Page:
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Get-MalwareFilteringServer

 

Applies to: Exchange Server 2013

Topic Last Modified: 2014-04-11

This cmdlet is available only in on-premises Exchange Server 2013.

Use the Get-MalwareFilteringServer cmdlet to view the Malware agent settings in the Transport service on a Mailbox server.

For information about the parameter sets in the Syntax section below, see Syntax.

Get-MalwareFilteringServer [-Identity <MalwareFilteringServerIdParameter>] [-DomainController <Fqdn>]

This example displays a summary of the Exchange Malware agent settings on all Mailbox servers in your organization.

Get-MalwareFilteringServer

This example returns the detailed Exchange Malware agent settings on a Mailbox server named Mailbox01.

Get-MalwareFilteringServer Mailbox01 | Format-List

You need to be assigned permissions before you can run this cmdlet. Although all parameters for this cmdlet are listed in this topic, you may not have access to some parameters if they're not included in the permissions assigned to you. To see what permissions you need, see the "Anti-malware" entry in the Anti-spam and anti-malware permissions topic.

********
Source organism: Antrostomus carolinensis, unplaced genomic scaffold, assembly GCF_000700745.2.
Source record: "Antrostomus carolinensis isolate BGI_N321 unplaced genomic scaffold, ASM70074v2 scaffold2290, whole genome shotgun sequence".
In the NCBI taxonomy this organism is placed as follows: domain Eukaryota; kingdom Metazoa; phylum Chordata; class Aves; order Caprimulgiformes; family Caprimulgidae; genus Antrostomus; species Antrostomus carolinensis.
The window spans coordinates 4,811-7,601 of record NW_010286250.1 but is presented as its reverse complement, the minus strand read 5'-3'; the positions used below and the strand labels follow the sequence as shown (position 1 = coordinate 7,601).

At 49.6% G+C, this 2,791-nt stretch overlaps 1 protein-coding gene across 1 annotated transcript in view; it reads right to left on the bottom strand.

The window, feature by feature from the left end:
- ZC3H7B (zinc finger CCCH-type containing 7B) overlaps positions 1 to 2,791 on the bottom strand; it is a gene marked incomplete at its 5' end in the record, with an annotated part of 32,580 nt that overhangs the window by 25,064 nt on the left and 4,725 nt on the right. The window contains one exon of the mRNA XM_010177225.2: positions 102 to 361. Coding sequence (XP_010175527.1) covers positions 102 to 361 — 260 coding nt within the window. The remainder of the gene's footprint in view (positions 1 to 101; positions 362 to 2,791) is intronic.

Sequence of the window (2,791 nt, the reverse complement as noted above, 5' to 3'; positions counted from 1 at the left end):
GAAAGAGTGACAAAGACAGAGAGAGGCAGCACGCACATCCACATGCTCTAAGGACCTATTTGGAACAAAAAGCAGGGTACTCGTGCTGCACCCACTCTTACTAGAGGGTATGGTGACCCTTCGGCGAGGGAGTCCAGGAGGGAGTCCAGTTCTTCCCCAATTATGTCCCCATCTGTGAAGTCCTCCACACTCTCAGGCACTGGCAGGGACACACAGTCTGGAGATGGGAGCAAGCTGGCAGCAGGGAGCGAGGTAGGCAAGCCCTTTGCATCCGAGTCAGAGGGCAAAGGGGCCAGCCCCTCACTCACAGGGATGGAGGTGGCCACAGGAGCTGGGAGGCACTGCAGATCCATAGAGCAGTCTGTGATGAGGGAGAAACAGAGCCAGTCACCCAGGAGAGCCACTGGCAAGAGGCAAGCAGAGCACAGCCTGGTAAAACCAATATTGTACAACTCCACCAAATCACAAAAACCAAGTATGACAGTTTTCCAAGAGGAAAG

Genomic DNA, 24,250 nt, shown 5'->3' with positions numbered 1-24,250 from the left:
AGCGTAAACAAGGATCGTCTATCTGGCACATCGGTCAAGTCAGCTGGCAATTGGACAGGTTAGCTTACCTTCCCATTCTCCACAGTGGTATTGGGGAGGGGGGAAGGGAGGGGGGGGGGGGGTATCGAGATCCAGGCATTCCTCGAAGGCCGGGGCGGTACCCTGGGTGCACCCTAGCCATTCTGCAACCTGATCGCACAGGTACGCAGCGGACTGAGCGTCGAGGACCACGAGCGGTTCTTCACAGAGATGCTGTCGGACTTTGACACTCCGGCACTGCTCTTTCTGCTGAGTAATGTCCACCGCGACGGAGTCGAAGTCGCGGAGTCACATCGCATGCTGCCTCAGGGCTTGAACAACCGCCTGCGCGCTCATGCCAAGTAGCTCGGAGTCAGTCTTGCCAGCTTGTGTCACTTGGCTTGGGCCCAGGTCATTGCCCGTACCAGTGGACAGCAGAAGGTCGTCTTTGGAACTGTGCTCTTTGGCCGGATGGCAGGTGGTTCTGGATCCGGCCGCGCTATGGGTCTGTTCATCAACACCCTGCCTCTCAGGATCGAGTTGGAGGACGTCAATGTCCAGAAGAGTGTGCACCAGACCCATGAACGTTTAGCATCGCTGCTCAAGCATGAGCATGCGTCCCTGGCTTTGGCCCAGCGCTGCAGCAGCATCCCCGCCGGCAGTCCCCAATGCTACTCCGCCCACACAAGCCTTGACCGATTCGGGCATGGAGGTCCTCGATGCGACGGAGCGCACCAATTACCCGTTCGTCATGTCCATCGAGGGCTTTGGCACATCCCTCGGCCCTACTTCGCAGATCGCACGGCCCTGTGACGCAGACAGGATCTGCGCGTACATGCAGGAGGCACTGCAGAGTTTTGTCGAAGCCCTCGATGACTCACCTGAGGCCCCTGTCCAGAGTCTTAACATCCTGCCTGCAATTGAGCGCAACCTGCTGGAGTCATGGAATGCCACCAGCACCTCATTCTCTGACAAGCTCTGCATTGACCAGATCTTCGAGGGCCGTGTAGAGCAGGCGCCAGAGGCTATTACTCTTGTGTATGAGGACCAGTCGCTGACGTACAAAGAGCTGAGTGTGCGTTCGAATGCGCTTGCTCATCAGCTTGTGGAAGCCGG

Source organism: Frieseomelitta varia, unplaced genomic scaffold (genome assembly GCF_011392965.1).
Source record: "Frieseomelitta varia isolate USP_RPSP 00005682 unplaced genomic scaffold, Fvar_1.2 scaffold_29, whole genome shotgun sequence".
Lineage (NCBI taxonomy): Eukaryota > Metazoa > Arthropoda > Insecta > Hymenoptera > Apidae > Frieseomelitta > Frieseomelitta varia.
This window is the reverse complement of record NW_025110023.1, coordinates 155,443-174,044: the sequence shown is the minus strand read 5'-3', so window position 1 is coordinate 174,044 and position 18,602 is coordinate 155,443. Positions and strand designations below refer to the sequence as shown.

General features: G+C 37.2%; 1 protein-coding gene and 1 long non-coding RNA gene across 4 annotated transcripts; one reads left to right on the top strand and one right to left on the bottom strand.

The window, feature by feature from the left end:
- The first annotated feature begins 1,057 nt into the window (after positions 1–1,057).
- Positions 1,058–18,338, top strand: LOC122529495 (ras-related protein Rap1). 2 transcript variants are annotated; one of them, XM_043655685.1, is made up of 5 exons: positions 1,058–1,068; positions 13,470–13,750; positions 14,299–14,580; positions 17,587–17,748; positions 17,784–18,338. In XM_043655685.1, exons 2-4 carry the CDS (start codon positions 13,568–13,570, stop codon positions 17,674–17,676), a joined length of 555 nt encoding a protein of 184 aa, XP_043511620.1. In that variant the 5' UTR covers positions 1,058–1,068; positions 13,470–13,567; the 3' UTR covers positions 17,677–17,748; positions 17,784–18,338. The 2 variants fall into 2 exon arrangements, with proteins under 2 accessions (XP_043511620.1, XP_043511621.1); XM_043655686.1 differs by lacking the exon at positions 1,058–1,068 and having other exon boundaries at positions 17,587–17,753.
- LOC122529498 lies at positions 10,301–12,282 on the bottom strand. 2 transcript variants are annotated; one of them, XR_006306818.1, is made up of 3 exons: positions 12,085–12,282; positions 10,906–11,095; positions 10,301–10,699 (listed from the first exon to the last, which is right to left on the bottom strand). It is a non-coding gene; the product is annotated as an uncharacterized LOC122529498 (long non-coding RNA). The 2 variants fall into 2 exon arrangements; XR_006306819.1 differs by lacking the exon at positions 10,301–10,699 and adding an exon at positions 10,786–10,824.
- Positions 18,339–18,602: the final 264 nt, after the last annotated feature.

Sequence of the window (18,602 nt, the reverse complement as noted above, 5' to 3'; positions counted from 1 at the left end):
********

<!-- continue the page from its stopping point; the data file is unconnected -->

Parameter Required Type Description

DomainController

Optional

Microsoft.Exchange.Data.Fqdn

The DomainController parameter specifies the fully qualified domain name (FQDN) of the domain controller that retrieves data from Active Directory.

The DomainController parameter isn't supported on Edge Transport servers. An Edge Transport server uses the local instance of Active Directory Lightweight Directory Services (AD LDS) to read and write data.

Identity

Optional

Microsoft.Exchange.Configuration.Tasks.MalwareFilteringServerIdParameter

The Identity parameter specifies the server where you want to view the anti-malware settings. You can use any value that uniquely identifies the server. For example:

  • Name

  • FQDN

  • Distinguished name (DN)

  • Exchange Legacy DN

To see the input types that this cmdlet accepts, see Cmdlet Input and Output Types. If the Input Type field for a cmdlet is blank, the cmdlet doesn’t accept input data.

To see the return types, which are also known as output types, that this cmdlet accepts, see Cmdlet Input and Output Types. If the Output Type field is blank, the cmdlet doesn’t return data.

 
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